The City also asserted that the trial court erred in refusing to permit the introduction of its damages expert’s discovery deposition, offered during its case-in-chief, because the expert was unavailable due to his health. The City produced an email exchange showing an attempt by its counsel to get an affidavit from the expert confirming his health condition. The expert said that he was out of state and would not be back until after the trial. When questioned by the trial court, counsel did not know why the expert was out of state and “didn’t ask.” Contractor’s counsel objected to the introduction of the deposition, citing a lack of proof of the City’s damages expert’s unavailability, the City’s failure to subpoena City’s damages expert, and the fact that the deposition was taken for discovery purposes. The trial court sustained the objection.
On appeal the City argued that City’s damages expert’s health condition rendered him unavailable for the trial or, in the alternative, that exceptional circumstances warranted the admission of the deposition. Louisiana Code of Civil Procedure article 1450 provides that the deposition of a witness may be used by any party for any purpose if the court finds that “the witness is unavailable … or [u]pon application and notice, that such exceptional circumstances exist as to make it desirable, in the interest of justice and with due regard to the importance of presenting the testimony of witnesses orally in open court, to allow the deposition to be used.” However, the trial court has “much discretion,” Crain wrote, under Article 1450 in determining whether to allow the use of deposition testimony at trial.
Although Article 1450 does not specify when a witness is “unavailable,” Evidence Article 804 provides that a declarant is “unavailable as a witness” when he “cannot or will not appear in court and testify,” including when he’s “unable to be present or to testify at the hearing because of death or then existing physical or mental illness, infirmity, or other sufficient cause.” The party asserting the admissibility of a deposition under Article 1450 A(3)(a) must show that the witness is unavailable for trial.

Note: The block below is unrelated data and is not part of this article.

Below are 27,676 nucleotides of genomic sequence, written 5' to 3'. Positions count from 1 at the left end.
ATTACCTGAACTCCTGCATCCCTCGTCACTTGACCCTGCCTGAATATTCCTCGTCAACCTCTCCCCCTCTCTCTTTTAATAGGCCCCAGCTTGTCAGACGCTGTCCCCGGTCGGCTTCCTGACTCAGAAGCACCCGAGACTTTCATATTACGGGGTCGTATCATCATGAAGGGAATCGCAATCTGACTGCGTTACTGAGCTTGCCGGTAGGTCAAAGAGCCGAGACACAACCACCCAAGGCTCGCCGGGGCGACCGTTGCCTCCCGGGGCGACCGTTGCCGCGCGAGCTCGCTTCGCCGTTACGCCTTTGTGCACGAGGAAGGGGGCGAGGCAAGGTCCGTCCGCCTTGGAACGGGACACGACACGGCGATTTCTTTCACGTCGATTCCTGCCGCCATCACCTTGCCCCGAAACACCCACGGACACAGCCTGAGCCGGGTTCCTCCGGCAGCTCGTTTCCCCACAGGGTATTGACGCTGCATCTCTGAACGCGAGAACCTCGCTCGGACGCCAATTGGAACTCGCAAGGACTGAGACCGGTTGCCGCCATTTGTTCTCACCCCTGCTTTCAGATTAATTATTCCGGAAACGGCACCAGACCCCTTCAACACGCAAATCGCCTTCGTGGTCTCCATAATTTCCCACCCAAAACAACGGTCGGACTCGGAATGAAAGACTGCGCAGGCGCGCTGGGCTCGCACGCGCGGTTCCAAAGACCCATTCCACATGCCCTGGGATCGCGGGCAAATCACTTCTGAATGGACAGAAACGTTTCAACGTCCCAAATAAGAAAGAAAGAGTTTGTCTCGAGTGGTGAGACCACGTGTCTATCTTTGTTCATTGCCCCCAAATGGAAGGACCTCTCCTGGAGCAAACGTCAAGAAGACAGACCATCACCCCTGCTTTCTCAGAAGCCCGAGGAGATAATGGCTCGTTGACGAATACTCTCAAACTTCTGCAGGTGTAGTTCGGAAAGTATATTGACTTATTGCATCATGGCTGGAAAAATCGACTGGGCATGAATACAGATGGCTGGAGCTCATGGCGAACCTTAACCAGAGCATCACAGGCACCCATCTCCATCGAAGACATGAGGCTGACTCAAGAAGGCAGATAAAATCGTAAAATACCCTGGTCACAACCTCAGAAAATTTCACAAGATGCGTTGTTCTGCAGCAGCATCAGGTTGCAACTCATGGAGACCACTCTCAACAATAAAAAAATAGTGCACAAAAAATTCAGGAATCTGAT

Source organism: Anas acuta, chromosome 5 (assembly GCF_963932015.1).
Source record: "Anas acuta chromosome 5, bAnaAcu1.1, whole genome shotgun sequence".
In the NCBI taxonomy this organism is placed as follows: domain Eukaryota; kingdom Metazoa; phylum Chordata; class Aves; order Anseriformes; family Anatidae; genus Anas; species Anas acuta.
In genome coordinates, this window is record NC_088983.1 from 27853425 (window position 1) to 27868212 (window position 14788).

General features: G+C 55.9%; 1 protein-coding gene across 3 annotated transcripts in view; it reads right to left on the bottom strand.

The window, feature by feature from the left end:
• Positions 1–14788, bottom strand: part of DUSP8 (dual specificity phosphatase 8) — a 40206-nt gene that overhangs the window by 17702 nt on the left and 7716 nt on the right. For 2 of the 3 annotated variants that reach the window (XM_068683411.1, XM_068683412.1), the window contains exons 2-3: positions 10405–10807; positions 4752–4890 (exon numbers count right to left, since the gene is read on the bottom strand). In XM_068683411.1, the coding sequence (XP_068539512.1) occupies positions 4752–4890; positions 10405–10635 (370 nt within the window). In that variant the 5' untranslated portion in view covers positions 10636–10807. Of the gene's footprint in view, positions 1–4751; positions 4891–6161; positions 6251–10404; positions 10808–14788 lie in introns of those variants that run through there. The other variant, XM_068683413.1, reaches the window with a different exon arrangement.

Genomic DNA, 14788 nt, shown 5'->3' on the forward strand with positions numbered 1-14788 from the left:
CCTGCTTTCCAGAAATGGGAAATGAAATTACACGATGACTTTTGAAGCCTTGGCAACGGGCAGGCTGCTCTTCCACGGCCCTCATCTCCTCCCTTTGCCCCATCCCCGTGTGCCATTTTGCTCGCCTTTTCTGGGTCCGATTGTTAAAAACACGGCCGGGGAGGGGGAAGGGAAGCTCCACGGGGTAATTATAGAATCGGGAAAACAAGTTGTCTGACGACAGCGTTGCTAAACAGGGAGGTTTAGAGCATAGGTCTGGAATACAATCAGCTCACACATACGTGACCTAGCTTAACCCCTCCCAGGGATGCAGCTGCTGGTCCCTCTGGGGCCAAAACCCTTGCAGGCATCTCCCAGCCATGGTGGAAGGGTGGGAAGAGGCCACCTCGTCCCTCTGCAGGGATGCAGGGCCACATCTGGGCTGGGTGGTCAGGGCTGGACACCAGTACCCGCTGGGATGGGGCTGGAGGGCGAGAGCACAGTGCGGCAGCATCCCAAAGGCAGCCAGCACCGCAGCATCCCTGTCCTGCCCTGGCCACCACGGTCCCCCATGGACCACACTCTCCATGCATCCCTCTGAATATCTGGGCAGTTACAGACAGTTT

Judge Crain wrote that the determination of whether a witness is unavailable is a preliminary question for the trial court, which may consider otherwise inadmissible evidence in making that determination. Review is for manifest error and will not be overturned absent an abuse of the trial court’s discretion.
The City’s assertion that its damages expert was unavailable for trial rested entirely on the expert’s statement in an email that he was no longer “available for trial testimony on the advice of [his] cardiologist.” Without more—even though an attorney’s representations of his efforts to locate a witness have been held sufficient to establish a witness’s unavailability—here counsel’s representations conveyed only the witness’s claim that his physician advised him not to attend the trial. Judge Crain explained that great weight is attached to the exercise of a trial court’s discretion. Based upon the showing made by the City, the trial court was not sufficiently persuaded that the expert was unavailable for trial. As a result, the Court of Appeals found no manifest error or abuse of discretion in that determination.
Judge Crain noted that there was not any suggestion that the Contractor’s counsel thought the discovery deposition of the expert witness was a perpetuation deposition for use at trial. No precedent supported the City’s contention that the parties stipulated to the use of City’s damages expert’s deposition at trial in lieu of his live testimony.
The Court of Appeals amended and affirmed the decision.